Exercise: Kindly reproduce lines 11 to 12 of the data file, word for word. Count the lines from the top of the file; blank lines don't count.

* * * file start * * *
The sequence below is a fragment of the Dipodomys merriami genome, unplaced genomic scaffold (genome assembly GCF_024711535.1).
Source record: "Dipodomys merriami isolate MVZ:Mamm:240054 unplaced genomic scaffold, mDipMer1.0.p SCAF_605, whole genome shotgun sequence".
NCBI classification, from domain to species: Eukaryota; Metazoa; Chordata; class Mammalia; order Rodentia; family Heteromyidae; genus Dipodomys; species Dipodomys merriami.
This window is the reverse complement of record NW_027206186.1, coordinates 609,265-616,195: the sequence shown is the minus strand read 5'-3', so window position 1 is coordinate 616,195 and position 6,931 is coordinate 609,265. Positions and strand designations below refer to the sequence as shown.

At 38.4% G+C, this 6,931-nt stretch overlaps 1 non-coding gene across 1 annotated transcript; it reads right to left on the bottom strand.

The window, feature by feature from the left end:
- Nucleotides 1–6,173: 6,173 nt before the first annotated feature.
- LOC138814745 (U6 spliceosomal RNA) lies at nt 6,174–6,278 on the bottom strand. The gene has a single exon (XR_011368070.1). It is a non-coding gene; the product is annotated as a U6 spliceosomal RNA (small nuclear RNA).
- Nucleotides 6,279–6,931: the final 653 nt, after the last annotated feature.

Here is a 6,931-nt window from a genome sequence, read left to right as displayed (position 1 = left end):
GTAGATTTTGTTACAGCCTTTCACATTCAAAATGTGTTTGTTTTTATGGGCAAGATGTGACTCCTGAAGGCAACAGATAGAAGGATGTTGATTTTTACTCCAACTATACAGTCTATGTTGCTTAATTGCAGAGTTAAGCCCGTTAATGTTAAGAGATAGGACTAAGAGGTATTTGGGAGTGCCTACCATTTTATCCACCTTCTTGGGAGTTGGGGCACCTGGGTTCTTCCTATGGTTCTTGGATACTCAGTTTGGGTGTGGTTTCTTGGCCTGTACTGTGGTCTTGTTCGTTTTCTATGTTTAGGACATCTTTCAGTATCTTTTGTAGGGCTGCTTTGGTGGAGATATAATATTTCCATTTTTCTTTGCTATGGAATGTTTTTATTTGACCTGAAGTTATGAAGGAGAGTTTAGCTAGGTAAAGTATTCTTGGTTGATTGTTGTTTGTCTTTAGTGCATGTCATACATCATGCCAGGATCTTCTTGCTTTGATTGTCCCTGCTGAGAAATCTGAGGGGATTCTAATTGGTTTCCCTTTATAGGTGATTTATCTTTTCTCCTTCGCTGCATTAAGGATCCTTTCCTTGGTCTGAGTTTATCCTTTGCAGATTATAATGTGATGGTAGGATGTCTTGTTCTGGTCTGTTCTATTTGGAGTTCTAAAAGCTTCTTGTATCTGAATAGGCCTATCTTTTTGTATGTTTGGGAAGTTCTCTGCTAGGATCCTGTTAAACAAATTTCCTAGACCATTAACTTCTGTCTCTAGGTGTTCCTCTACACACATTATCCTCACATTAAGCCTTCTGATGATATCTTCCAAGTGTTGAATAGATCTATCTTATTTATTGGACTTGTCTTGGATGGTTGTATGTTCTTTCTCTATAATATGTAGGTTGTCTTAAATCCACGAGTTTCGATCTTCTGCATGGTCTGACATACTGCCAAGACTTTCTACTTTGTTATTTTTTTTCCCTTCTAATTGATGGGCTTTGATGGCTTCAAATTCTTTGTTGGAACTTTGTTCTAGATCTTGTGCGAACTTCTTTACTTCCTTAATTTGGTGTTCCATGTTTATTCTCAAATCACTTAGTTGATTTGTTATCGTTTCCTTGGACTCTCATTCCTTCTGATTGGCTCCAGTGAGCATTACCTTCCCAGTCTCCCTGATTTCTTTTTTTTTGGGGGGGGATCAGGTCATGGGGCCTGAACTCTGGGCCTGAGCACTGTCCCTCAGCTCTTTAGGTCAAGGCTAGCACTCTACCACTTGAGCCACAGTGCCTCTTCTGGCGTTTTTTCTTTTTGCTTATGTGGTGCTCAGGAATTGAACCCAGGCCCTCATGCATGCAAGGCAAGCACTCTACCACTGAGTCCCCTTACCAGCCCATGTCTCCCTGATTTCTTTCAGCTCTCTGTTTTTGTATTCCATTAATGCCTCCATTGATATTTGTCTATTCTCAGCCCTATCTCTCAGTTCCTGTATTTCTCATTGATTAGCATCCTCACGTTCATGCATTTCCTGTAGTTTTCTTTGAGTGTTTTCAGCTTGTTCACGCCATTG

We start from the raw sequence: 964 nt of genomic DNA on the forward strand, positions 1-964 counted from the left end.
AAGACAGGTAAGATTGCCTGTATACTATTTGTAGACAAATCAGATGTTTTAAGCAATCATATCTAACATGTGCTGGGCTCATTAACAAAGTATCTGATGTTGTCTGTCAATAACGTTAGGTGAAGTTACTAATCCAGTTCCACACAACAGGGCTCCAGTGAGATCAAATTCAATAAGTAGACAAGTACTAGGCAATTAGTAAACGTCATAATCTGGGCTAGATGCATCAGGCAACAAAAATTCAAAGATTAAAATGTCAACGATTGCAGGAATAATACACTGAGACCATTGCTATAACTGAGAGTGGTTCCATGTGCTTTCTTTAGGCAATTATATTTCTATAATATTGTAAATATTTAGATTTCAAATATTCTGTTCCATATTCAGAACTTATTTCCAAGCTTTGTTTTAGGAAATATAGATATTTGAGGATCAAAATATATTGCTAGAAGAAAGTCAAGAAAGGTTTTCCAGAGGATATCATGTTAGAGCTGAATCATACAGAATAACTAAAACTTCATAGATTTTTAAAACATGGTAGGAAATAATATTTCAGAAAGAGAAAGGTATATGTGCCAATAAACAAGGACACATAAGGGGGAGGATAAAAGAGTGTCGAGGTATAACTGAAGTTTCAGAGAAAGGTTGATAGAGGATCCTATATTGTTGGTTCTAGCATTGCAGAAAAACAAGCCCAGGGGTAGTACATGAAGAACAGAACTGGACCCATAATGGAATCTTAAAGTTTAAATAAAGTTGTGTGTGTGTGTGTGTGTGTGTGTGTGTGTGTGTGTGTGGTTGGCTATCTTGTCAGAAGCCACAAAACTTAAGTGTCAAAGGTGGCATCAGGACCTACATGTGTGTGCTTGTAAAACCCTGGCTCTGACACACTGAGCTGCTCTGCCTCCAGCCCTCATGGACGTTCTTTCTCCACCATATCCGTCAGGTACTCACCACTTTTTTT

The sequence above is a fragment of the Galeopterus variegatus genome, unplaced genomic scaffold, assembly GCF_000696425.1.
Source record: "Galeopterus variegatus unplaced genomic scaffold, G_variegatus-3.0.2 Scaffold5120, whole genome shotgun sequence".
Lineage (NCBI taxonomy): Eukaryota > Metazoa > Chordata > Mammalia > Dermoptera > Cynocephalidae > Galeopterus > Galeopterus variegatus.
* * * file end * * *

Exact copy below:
GTAGATTTTGTTACAGCCTTTCACATTCAAAATGTGTTTGTTTTTATGGGCAAGATGTGACTCCTGAAGGCAACAGATAGAAGGATGTTGATTTTTACTCCAACTATACAGTCTATGTTGCTTAATTGCAGAGTTAAGCCCGTTAATGTTAAGAGATAGGACTAAGAGGTATTTGGGAGTGCCTACCATTTTATCCACCTTCTTGGGAGTTGGGGCACCTGGGTTCTTCCTATGGTTCTTGGATACTCAGTTTGGGTGTGGTTTCTTGGCCTGTACTGTGGTCTTGTTCGTTTTCTATGTTTAGGACATCTTTCAGTATCTTTTGTAGGGCTGCTTTGGTGGAGATATAATATTTCCATTTTTCTTTGCTATGGAATGTTTTTATTTGACCTGAAGTTATGAAGGAGAGTTTAGCTAGGTAAAGTATTCTTGGTTGATTGTTGTTTGTCTTTAGTGCATGTCATACATCATGCCAGGATCTTCTTGCTTTGATTGTCCCTGCTGAGAAATCTGAGGGGATTCTAATTGGTTTCCCTTTATAGGTGATTTATCTTTTCTCCTTCGCTGCATTAAGGATCCTTTCCTTGGTCTGAGTTTATCCTTTGCAGATTATAATGTGATGGTAGGATGTCTTGTTCTGGTCTGTTCTATTTGGAGTTCTAAAAGCTTCTTGTATCTGAATAGGCCTATCTTTTTGTATGTTTGGGAAGTTCTCTGCTAGGATCCTGTTAAACAAATTTCCTAGACCATTAACTTCTGTCTCTAGGTGTTCCTCTACACACATTATCCTCACATTAAGCCTTCTGATGATATCTTCCAAGTGTTGAATAGATCTATCTTATTTATTGGACTTGTCTTGGATGGTTGTATGTTCTTTCTCTATAATATGTAGGTTGTCTTAAATCCACGAGTTTCGATCTTCTGCATGGTCTGACATACTGCCAAGACTTTCTACTTTGTTATTTTTTTTCCCTTCTAATTGATGGGCTTTGATGGCTTCAAATTCTTTGTTGGAACTTTGTTCTAGATCTTGTGCGAACTTCTTTACTTCCTTAATTTGGTGTTCCATGTTTATTCTCAAATCACTTAGTTGATTTGTTATCGTTTCCTTGGACTCTCATTCCTTCTGATTGGCTCCAGTGAGCATTACCTTCCCAGTCTCCCTGATTTCTTTTTTTTTGGGGGGGGATCAGGTCATGGGGCCTGAACTCTGGGCCTGAGCACTGTCCCTCAGCTCTTTAGGTCAAGGCTAGCACTCTACCACTTGAGCCACAGTGCCTCTTCTGGCGTTTTTTCTTTTTGCTTATGTGGTGCTCAGGAATTGAACCCAGGCCCTCATGCATGCAAGGCAAGCACTCTACCACTGAGTCCCCTTACCAGCCCATGTCTCCCTGATTTCTTTCAGCTCTCTGTTTTTGTATTCCATTAATGCCTCCATTGATATTTGTCTATTCTCAGCCCTATCTCTCAGTTCCTGTATTTCTCATTGATTAGCATCCTCACGTTCATGCATTTCCTGTAGTTTTCTTTGAGTGTTTTCAGCTTGTTCACGCCATTG

We start from the raw sequence: 964 nt of genomic DNA on the forward strand, positions 1-964 counted from the left end.